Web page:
What’s the Word On Keyword Research?

What’s the Word On Keyword Research?

Search Engine Optimization has essentially been around since the advent of search engines. And it is constantly evolving as Google continues to optimize their algorithms.

As of late, keyword research (which as always been a big component of SEO) has become less relevant to SEO’s success. The main reason for this is Google no longer looks at search queries in terms of keywords, matching certain keywords up with certain websites. Instead it uses semantics, and looks at search queries in terms of perceived user intent. Founder and CEO of AudienceBloom Jayson DeMars describes it well: “Google’s algorithm has grown sophisticated enough to understand what users are searching for based on their input, and then look for appropriate sources that provide that desired end result.”

Some SEO experts still feel that keyword research will help a website rank higher. My opinion: if you have the time (and the money), then you may still see some positive effects from extensive keyword research, but why spend so much time on something that is becoming obsolete when there are more important SEO components? Speaking of which, here a couple best practices that I think are very important to pay attention to:

  1. Use Good Content: This coincides with semantics. Google’s algorithm is looking for websites that contain quality and relevant content that match a user’s intent, not necessarily certain keywords.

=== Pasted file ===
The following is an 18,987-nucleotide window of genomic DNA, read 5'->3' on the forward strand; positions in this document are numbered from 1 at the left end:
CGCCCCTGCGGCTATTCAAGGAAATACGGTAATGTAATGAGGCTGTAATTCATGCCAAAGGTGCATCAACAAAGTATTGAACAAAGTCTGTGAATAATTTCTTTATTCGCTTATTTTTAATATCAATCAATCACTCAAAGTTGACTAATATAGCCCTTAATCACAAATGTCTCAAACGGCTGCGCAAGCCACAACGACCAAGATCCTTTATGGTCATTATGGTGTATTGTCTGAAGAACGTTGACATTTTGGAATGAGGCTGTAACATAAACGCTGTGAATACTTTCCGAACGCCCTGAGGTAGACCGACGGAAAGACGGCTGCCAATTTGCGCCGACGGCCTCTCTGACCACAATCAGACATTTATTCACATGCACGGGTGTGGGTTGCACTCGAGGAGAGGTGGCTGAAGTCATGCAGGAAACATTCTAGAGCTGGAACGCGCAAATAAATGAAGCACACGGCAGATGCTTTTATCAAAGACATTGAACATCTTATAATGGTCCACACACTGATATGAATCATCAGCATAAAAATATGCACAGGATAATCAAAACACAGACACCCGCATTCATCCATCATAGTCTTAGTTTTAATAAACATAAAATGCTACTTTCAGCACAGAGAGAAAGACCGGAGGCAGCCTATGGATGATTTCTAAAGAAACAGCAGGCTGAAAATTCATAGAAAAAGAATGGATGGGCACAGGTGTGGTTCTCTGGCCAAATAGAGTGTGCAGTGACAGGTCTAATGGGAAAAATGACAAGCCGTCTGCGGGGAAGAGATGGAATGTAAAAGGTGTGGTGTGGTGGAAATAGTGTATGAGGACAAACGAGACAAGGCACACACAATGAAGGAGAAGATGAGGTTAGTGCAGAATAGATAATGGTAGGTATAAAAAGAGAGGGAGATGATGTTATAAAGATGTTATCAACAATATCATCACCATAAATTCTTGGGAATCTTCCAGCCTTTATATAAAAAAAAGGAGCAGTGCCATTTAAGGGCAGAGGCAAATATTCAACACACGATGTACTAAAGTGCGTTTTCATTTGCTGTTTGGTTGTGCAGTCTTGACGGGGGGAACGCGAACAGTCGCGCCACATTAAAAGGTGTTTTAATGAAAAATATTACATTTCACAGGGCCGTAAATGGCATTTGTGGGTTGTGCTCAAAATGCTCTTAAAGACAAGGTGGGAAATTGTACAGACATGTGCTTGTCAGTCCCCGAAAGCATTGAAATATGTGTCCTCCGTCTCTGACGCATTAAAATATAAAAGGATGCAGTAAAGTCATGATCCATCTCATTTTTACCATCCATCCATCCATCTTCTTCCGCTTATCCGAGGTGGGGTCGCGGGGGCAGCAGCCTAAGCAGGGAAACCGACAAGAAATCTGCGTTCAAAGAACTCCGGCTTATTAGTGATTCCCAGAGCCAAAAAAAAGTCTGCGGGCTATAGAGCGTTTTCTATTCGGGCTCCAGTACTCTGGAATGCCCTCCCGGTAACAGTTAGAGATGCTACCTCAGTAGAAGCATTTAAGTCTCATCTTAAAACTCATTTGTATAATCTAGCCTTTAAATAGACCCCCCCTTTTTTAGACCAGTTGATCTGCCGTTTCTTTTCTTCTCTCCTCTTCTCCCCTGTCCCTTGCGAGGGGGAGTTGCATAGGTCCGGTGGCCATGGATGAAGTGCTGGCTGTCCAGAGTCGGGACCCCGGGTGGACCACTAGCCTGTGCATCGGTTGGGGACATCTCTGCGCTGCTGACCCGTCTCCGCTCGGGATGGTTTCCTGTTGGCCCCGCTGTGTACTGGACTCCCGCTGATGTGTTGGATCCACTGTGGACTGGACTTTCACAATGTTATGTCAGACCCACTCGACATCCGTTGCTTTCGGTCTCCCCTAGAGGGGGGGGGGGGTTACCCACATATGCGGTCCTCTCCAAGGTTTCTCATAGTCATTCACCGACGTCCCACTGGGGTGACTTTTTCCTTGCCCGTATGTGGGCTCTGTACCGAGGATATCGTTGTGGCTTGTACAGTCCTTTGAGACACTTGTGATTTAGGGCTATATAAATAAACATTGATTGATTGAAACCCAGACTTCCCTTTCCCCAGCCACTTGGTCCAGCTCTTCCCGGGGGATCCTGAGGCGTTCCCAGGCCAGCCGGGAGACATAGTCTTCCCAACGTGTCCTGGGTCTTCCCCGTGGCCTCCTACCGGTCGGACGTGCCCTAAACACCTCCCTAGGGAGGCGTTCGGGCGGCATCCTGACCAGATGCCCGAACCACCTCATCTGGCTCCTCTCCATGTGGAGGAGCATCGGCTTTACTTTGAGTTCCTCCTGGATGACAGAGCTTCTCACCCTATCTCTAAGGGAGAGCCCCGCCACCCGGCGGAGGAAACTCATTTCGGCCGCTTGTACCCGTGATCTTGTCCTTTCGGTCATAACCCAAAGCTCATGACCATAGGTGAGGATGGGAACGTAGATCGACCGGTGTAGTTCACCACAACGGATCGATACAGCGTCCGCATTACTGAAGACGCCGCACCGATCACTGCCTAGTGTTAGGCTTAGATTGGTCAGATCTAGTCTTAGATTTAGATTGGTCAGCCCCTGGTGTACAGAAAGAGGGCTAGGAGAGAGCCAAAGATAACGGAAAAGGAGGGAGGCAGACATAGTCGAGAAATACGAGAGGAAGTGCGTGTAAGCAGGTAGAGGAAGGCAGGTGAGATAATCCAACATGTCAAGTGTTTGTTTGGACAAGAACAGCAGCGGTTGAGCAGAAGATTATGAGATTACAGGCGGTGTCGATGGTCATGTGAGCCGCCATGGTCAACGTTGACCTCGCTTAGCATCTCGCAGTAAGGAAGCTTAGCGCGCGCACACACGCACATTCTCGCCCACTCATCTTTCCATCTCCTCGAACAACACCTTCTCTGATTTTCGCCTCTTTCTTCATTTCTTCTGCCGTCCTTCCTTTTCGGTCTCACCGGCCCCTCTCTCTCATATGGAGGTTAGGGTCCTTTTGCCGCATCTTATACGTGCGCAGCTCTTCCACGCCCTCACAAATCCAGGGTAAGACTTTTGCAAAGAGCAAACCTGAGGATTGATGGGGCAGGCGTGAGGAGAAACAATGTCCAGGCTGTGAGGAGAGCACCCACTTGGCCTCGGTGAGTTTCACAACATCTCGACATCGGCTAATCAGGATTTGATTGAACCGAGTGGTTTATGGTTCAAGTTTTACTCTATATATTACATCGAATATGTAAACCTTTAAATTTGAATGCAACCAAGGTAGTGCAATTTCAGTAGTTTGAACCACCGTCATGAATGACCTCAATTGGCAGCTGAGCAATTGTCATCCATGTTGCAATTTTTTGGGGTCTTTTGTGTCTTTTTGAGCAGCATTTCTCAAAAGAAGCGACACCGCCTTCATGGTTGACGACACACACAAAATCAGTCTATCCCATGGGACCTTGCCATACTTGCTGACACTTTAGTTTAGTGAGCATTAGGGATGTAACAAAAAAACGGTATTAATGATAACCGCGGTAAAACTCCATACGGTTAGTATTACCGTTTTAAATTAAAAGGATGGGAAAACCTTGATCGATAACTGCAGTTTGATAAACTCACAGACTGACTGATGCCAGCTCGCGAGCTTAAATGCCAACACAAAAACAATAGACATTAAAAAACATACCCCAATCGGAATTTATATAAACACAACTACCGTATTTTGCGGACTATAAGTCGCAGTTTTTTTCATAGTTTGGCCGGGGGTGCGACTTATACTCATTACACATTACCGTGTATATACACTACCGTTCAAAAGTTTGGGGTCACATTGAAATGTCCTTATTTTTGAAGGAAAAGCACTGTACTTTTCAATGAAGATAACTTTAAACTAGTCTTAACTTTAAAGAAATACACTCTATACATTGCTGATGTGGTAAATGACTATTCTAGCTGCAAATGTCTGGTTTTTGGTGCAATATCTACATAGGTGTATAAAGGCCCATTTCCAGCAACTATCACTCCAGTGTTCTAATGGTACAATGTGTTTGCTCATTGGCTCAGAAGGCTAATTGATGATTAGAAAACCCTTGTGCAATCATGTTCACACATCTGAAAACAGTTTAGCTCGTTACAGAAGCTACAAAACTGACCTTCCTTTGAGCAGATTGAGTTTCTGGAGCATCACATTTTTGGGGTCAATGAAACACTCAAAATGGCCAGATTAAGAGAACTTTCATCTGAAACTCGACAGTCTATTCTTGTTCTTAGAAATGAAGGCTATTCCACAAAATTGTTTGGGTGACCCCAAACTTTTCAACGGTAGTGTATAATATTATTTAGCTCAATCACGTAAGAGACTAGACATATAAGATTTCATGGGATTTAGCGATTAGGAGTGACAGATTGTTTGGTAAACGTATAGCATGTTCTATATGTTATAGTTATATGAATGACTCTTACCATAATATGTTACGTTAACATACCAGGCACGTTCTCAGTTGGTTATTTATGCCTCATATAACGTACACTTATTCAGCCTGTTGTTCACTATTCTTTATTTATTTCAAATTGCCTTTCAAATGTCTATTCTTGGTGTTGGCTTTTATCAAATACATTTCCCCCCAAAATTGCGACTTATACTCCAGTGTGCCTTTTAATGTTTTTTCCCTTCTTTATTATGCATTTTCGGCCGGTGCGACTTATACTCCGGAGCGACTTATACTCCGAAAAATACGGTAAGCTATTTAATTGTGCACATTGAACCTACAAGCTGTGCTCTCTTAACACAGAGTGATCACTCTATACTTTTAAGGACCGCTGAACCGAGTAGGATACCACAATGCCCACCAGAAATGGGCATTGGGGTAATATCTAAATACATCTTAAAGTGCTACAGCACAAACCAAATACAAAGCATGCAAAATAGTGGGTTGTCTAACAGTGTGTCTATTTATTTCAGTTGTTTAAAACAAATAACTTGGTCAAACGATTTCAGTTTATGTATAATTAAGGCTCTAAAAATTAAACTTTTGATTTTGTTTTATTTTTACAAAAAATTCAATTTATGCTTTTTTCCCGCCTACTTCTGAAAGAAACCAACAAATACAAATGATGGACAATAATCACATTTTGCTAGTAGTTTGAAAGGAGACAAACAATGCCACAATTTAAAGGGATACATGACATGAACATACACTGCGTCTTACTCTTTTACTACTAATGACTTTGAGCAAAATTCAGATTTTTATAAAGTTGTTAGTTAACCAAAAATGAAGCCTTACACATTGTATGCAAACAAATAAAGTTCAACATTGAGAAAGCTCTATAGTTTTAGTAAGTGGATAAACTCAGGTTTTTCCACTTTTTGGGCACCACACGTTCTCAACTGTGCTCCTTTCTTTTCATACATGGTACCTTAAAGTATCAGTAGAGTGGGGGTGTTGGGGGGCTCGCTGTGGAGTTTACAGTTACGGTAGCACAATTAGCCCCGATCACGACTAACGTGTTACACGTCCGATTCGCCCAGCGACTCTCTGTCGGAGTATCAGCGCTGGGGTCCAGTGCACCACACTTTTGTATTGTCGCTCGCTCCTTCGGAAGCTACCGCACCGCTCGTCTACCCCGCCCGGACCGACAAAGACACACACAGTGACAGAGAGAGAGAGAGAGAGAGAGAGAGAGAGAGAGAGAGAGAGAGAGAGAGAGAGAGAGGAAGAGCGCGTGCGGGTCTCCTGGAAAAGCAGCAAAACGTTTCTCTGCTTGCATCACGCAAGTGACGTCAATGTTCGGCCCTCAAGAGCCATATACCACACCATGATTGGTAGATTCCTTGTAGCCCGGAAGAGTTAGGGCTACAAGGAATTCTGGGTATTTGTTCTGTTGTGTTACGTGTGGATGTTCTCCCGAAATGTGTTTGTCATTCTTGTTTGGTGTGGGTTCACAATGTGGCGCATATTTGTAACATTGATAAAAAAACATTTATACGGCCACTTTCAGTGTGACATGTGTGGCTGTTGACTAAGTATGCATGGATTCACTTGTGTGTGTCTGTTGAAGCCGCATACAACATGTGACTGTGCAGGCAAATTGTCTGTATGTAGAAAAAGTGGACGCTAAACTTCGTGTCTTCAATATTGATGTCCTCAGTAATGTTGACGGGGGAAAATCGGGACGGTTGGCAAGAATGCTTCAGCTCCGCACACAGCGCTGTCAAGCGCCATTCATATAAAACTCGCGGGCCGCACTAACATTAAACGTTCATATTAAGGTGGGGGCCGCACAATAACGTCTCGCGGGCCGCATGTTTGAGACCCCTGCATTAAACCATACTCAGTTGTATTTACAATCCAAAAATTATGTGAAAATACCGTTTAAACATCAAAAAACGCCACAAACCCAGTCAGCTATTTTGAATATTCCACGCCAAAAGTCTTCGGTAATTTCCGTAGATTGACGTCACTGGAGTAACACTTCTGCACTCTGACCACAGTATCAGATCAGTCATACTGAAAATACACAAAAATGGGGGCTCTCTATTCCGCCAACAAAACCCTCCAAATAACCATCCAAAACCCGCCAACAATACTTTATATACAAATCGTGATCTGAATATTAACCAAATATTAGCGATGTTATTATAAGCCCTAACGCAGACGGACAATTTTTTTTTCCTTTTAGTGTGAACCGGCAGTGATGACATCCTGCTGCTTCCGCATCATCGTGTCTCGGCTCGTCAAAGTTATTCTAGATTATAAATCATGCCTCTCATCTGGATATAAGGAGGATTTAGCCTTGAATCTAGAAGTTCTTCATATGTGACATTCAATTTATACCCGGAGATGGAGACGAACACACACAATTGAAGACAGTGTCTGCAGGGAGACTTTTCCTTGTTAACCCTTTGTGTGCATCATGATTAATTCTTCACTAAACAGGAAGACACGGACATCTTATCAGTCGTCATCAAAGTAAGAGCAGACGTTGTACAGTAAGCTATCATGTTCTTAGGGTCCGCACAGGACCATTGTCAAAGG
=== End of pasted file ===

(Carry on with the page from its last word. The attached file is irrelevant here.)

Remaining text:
2. Websites Must Be ResponsiveGoogle themselves stated that, “Starting April 21 (2015), we will be expanding our use of mobile-friendliness as a ranking signal. This change will affect mobile searches in all languages worldwide and will have a significant impact in our search results. Consequently, users will find it easier to get relevant, high quality search results that are optimized for their devices.” This was a smart move by Google, seeing that mobile internet usage has surpassed desktop.
  3. Make Sure Your Website Is Technically Sound : Factors such as site speed, clean code, length and wording of URL and image descriptions cannot be overlooked. Because Google will notice whether or not they are in good shape.

In general, I think that SEO has been moving, and will continue to move toward a much more organic, simplistic method. One which focuses on creating a relevant, user-friendly, well-working site. And our every-increasingly intuitive search engines will take care of the rest.